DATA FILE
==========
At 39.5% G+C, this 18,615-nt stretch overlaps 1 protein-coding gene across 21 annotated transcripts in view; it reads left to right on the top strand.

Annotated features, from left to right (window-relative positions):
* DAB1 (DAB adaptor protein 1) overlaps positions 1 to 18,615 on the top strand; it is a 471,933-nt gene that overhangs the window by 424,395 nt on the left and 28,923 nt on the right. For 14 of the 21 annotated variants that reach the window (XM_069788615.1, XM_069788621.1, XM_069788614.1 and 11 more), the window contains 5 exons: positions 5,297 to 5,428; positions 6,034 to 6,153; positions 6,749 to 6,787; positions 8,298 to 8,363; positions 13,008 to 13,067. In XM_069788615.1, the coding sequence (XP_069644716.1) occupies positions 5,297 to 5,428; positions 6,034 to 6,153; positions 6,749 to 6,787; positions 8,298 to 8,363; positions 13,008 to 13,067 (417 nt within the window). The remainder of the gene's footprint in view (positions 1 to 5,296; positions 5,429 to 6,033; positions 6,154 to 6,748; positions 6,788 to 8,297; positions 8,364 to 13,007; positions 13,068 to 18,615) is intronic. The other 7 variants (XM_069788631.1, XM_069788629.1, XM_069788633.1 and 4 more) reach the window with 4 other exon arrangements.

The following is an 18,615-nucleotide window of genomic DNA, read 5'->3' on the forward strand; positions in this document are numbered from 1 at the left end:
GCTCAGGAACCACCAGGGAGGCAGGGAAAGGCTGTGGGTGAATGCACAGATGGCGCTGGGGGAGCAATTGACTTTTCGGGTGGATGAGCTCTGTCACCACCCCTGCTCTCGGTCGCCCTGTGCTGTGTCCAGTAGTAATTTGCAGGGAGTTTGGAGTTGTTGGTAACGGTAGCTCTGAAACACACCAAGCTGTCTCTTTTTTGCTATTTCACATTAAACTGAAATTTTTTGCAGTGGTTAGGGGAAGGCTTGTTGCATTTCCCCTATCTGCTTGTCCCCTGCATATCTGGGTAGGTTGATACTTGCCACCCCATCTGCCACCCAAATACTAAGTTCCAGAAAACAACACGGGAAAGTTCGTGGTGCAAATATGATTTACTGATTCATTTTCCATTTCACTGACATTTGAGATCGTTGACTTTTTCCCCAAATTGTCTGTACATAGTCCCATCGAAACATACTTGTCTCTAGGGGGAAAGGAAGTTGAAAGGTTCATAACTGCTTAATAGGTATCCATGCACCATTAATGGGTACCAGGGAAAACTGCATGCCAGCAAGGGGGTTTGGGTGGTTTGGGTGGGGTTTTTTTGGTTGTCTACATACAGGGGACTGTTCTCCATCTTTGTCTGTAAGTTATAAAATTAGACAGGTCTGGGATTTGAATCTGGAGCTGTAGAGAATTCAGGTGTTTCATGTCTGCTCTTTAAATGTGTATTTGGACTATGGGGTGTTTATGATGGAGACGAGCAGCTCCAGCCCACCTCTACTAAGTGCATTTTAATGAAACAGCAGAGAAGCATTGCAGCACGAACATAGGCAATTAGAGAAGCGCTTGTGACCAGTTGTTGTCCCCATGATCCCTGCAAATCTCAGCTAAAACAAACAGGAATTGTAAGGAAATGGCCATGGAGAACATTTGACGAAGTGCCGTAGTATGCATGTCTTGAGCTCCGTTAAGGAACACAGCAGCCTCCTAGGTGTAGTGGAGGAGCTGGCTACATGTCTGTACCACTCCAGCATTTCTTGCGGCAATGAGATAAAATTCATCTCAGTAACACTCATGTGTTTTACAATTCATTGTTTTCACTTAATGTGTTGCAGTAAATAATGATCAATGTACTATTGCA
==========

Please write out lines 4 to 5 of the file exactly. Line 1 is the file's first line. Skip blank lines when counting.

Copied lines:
The following is an 18,615-nucleotide window of genomic DNA, read 5'->3' on the forward strand; positions in this document are numbered from 1 at the left end:
GCTCAGGAACCACCAGGGAGGCAGGGAAAGGCTGTGGGTGAATGCACAGATGGCGCTGGGGGAGCAATTGACTTTTCGGGTGGATGAGCTCTGTCACCACCCCTGCTCTCGGTCGCCCTGTGCTGTGTCCAGTAGTAATTTGCAGGGAGTTTGGAGTTGTTGGTAACGGTAGCTCTGAAACACACCAAGCTGTCTCTTTTTTGCTATTTCACATTAAACTGAAATTTTTTGCAGTGGTTAGGGGAAGGCTTGTTGCATTTCCCCTATCTGCTTGTCCCCTGCATATCTGGGTAGGTTGATACTTGCCACCCCATCTGCCACCCAAATACTAAGTTCCAGAAAACAACACGGGAAAGTTCGTGGTGCAAATATGATTTACTGATTCATTTTCCATTTCACTGACATTTGAGATCGTTGACTTTTTCCCCAAATTGTCTGTACATAGTCCCATCGAAACATACTTGTCTCTAGGGGGAAAGGAAGTTGAAAGGTTCATAACTGCTTAATAGGTATCCATGCACCATTAATGGGTACCAGGGAAAACTGCATGCCAGCAAGGGGGTTTGGGTGGTTTGGGTGGGGTTTTTTTGGTTGTCTACATACAGGGGACTGTTCTCCATCTTTGTCTGTAAGTTATAAAATTAGACAGGTCTGGGATTTGAATCTGGAGCTGTAGAGAATTCAGGTGTTTCATGTCTGCTCTTTAAATGTGTATTTGGACTATGGGGTGTTTATGATGGAGACGAGCAGCTCCAGCCCACCTCTACTAAGTGCATTTTAATGAAACAGCAGAGAAGCATTGCAGCACGAACATAGGCAATTAGAGAAGCGCTTGTGACCAGTTGTTGTCCCCATGATCCCTGCAAATCTCAGCTAAAACAAACAGGAATTGTAAGGAAATGGCCATGGAGAACATTTGACGAAGTGCCGTAGTATGCATGTCTTGAGCTCCGTTAAGGAACACAGCAGCCTCCTAGGTGTAGTGGAGGAGCTGGCTACATGTCTGTACCACTCCAGCATTTCTTGCGGCAATGAGATAAAATTCATCTCAGTAACACTCATGTGTTTTACAATTCATTGTTTTCACTTAATGTGTTGCAGTAAATAATGATCAATGTACTATTGCA